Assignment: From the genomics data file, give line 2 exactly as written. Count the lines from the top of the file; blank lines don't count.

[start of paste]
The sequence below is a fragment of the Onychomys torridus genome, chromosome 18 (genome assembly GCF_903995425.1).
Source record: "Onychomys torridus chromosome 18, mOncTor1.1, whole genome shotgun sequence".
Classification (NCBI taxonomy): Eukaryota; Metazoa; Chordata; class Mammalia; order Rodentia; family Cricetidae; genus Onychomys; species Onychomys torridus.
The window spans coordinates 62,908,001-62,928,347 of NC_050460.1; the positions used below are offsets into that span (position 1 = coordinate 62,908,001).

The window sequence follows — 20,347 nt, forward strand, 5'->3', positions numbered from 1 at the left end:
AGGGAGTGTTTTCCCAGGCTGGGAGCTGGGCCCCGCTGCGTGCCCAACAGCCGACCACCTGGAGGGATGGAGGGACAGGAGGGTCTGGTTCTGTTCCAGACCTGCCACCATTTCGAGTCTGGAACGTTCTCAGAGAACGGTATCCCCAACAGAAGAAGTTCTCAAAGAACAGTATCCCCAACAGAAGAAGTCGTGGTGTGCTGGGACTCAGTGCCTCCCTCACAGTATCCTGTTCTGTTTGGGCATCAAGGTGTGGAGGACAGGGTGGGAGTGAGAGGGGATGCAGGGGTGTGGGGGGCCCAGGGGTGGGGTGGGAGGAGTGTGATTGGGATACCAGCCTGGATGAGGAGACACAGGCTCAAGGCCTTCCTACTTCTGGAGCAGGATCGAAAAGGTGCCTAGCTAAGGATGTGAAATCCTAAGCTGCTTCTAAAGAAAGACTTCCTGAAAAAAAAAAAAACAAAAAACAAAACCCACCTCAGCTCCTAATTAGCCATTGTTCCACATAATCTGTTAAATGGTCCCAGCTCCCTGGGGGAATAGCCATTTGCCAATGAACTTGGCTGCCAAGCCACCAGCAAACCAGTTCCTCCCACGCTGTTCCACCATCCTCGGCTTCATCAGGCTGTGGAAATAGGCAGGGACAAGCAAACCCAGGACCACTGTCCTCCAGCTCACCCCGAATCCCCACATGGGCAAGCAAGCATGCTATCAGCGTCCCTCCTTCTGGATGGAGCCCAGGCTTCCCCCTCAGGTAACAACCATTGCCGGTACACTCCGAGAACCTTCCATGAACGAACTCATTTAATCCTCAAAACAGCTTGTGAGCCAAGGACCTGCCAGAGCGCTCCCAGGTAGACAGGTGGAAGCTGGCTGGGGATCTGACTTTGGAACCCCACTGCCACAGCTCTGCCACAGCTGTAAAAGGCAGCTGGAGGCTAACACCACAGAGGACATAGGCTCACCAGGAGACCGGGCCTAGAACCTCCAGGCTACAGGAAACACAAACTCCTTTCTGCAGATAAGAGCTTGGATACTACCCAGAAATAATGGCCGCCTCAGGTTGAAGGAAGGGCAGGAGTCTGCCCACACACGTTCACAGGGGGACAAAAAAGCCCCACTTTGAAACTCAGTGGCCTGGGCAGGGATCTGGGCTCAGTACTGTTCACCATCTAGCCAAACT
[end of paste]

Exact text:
Source record: "Onychomys torridus chromosome 18, mOncTor1.1, whole genome shotgun sequence".